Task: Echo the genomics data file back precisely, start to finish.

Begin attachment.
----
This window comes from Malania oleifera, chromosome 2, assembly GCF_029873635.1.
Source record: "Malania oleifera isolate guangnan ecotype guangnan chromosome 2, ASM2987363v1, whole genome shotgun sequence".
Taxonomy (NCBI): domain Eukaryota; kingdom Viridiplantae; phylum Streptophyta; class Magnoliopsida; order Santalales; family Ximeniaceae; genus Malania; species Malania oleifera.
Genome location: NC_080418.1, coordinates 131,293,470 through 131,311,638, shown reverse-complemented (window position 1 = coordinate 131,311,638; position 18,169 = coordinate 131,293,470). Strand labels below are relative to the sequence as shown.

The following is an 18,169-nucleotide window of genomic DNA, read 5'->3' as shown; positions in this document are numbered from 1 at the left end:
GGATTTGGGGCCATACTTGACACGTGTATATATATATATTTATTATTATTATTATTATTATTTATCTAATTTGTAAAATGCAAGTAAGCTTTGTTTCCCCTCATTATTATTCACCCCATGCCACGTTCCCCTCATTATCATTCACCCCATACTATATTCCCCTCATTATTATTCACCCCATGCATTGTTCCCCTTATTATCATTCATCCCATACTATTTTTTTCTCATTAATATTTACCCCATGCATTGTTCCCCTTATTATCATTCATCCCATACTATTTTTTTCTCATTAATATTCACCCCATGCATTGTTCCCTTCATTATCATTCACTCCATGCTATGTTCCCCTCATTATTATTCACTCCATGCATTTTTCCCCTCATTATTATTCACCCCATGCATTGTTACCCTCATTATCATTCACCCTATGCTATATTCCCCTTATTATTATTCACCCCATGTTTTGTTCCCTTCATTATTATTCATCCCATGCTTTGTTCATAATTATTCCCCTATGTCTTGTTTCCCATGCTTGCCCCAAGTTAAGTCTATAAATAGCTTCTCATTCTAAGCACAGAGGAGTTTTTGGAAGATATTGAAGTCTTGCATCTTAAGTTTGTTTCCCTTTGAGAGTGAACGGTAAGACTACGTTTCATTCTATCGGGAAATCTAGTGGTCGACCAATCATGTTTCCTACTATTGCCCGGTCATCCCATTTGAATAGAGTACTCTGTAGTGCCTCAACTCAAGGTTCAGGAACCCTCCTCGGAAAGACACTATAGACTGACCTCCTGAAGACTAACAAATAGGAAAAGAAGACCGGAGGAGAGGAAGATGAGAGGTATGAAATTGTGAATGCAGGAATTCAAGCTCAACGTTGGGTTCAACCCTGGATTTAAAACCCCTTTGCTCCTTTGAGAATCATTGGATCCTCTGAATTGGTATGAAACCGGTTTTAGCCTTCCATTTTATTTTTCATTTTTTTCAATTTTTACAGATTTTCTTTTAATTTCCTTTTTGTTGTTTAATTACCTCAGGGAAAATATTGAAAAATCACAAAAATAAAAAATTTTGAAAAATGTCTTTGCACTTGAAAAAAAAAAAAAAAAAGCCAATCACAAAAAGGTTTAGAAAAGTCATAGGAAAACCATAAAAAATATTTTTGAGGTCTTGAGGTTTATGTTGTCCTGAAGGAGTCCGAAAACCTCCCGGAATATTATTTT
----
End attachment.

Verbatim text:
This window comes from Malania oleifera, chromosome 2, assembly GCF_029873635.1.
Source record: "Malania oleifera isolate guangnan ecotype guangnan chromosome 2, ASM2987363v1, whole genome shotgun sequence".
Taxonomy (NCBI): domain Eukaryota; kingdom Viridiplantae; phylum Streptophyta; class Magnoliopsida; order Santalales; family Ximeniaceae; genus Malania; species Malania oleifera.
Genome location: NC_080418.1, coordinates 131,293,470 through 131,311,638, shown reverse-complemented (window position 1 = coordinate 131,311,638; position 18,169 = coordinate 131,293,470). Strand labels below are relative to the sequence as shown.

The following is an 18,169-nucleotide window of genomic DNA, read 5'->3' as shown; positions in this document are numbered from 1 at the left end:
GGATTTGGGGCCATACTTGACACGTGTATATATATATATTTATTATTATTATTATTATTATTTATCTAATTTGTAAAATGCAAGTAAGCTTTGTTTCCCCTCATTATTATTCACCCCATGCCACGTTCCCCTCATTATCATTCACCCCATACTATATTCCCCTCATTATTATTCACCCCATGCATTGTTCCCCTTATTATCATTCATCCCATACTATTTTTTTCTCATTAATATTTACCCCATGCATTGTTCCCCTTATTATCATTCATCCCATACTATTTTTTTCTCATTAATATTCACCCCATGCATTGTTCCCTTCATTATCATTCACTCCATGCTATGTTCCCCTCATTATTATTCACTCCATGCATTTTTCCCCTCATTATTATTCACCCCATGCATTGTTACCCTCATTATCATTCACCCTATGCTATATTCCCCTTATTATTATTCACCCCATGTTTTGTTCCCTTCATTATTATTCATCCCATGCTTTGTTCATAATTATTCCCCTATGTCTTGTTTCCCATGCTTGCCCCAAGTTAAGTCTATAAATAGCTTCTCATTCTAAGCACAGAGGAGTTTTTGGAAGATATTGAAGTCTTGCATCTTAAGTTTGTTTCCCTTTGAGAGTGAACGGTAAGACTACGTTTCATTCTATCGGGAAATCTAGTGGTCGACCAATCATGTTTCCTACTATTGCCCGGTCATCCCATTTGAATAGAGTACTCTGTAGTGCCTCAACTCAAGGTTCAGGAACCCTCCTCGGAAAGACACTATAGACTGACCTCCTGAAGACTAACAAATAGGAAAAGAAGACCGGAGGAGAGGAAGATGAGAGGTATGAAATTGTGAATGCAGGAATTCAAGCTCAACGTTGGGTTCAACCCTGGATTTAAAACCCCTTTGCTCCTTTGAGAATCATTGGATCCTCTGAATTGGTATGAAACCGGTTTTAGCCTTCCATTTTATTTTTCATTTTTTTCAATTTTTACAGATTTTCTTTTAATTTCCTTTTTGTTGTTTAATTACCTCAGGGAAAATATTGAAAAATCACAAAAATAAAAAATTTTGAAAAATGTCTTTGCACTTGAAAAAAAAAAAAAAAAAGCCAATCACAAAAAGGTTTAGAAAAGTCATAGGAAAACCATAAAAAATATTTTTGAGGTCTTGAGGTTTATGTTGTCCTGAAGGAGTCCGAAAACCTCCCGGAATATTATTTT